COVER: "Giving Globally: How to Heal The World" (p. 51). General Editor Mary Carmichael profiles four people who, 211 years after Edward Jenner immunized his first patient, are working to bring lifesaving vaccines to children around the world in developing countries, where immunization is still stuck in the 18th century. Working to wipe out the big global killers -- HIV, tuberculosis, and malaria, which together take 6 million lives each year -- is a doctor who's making it easier to do high-tech science in low-tech environments; a biologist who has spent 23 years failing to defeat HIV and trying, trying again; an engineer who thinks patients can ward off disease with a cheap inhalable powder, and a banker who has improved the health of poor people by getting rich people to invest in bonds.
"Cool, Clear Water" (p. 71). Tokyo Bureau Chief Christian Caryl reports that while more than 1 billion people live without safe drinking water due to climate change, population growth and spreading deserts, new programs all over the world are rediscovering and proving the usefulness of "primitive" water systems such as the forgotten Chinese foot pumps, buried aqueducts and other ancient water-supply technologies. While the ancient systems may never entirely supplant modern, mechanized solutions, they also shouldn't be written off.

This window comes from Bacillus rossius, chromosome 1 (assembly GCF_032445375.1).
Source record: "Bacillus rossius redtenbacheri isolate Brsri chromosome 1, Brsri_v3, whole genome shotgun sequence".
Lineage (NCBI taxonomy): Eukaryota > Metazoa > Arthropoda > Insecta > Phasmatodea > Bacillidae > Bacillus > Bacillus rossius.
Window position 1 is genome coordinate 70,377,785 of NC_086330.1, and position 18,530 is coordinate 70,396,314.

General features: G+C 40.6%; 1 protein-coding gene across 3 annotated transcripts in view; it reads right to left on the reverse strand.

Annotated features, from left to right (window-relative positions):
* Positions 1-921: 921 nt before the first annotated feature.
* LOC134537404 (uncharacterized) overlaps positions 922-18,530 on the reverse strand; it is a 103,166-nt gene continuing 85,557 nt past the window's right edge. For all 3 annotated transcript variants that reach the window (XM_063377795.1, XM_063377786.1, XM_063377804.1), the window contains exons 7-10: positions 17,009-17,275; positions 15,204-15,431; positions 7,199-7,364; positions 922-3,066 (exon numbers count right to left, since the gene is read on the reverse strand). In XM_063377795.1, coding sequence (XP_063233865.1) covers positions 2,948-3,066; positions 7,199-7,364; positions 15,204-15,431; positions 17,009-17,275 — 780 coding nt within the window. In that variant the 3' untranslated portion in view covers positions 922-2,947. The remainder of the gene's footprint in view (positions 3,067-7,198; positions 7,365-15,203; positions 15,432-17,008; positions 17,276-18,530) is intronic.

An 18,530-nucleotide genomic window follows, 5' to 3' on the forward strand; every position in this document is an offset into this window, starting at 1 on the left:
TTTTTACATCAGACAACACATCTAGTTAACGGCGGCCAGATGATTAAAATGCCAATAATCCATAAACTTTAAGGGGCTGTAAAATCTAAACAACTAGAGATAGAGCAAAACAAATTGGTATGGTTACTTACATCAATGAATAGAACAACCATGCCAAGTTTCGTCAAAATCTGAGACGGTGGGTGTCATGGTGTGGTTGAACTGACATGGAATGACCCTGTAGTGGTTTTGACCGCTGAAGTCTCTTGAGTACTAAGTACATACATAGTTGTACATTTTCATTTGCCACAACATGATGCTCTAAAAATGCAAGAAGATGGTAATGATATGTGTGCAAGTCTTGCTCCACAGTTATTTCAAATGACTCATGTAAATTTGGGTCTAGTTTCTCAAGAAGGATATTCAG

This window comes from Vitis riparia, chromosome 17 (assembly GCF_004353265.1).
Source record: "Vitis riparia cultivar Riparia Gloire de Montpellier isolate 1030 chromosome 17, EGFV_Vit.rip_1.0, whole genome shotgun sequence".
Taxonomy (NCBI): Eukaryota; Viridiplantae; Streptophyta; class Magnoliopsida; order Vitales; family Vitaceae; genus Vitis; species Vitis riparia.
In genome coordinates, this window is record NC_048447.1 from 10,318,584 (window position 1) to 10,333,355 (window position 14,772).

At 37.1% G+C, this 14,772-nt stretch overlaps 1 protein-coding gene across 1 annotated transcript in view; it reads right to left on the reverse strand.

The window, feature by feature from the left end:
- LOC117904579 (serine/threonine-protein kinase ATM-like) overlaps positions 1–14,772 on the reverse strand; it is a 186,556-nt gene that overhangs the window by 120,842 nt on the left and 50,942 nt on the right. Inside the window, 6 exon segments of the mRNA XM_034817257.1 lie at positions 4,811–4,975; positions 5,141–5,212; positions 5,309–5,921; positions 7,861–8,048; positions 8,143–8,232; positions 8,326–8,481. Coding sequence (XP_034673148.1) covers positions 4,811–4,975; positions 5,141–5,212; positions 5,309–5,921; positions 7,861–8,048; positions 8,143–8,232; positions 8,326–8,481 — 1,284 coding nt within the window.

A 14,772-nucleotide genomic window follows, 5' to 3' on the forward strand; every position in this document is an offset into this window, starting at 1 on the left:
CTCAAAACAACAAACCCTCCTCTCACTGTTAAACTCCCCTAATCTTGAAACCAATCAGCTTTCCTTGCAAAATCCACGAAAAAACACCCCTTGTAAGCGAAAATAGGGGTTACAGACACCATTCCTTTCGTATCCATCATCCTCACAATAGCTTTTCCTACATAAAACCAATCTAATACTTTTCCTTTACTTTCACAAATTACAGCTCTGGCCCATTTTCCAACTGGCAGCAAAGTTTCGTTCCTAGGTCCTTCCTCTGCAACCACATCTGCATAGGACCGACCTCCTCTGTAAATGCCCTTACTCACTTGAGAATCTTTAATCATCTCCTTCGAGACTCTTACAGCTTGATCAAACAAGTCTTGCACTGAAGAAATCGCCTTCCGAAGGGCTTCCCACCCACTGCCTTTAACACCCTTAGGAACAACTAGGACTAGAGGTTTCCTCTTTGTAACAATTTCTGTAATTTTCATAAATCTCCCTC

"Give One, Get One" (p. 72). Senior Editor Steven Levy reports that the $100 (really $188) laptop -- a project to deliver millions of cheap computers to kids in developing countries -- is ready to change the world, if people will buy it for the kids who need it. One Laptop Per Child will launch the "Give 1 Get 1" promotion for two weeks in November, allowing benefactors can get one of the laptops for themselves for $399, a price that includes a second laptop to be delivered to a child.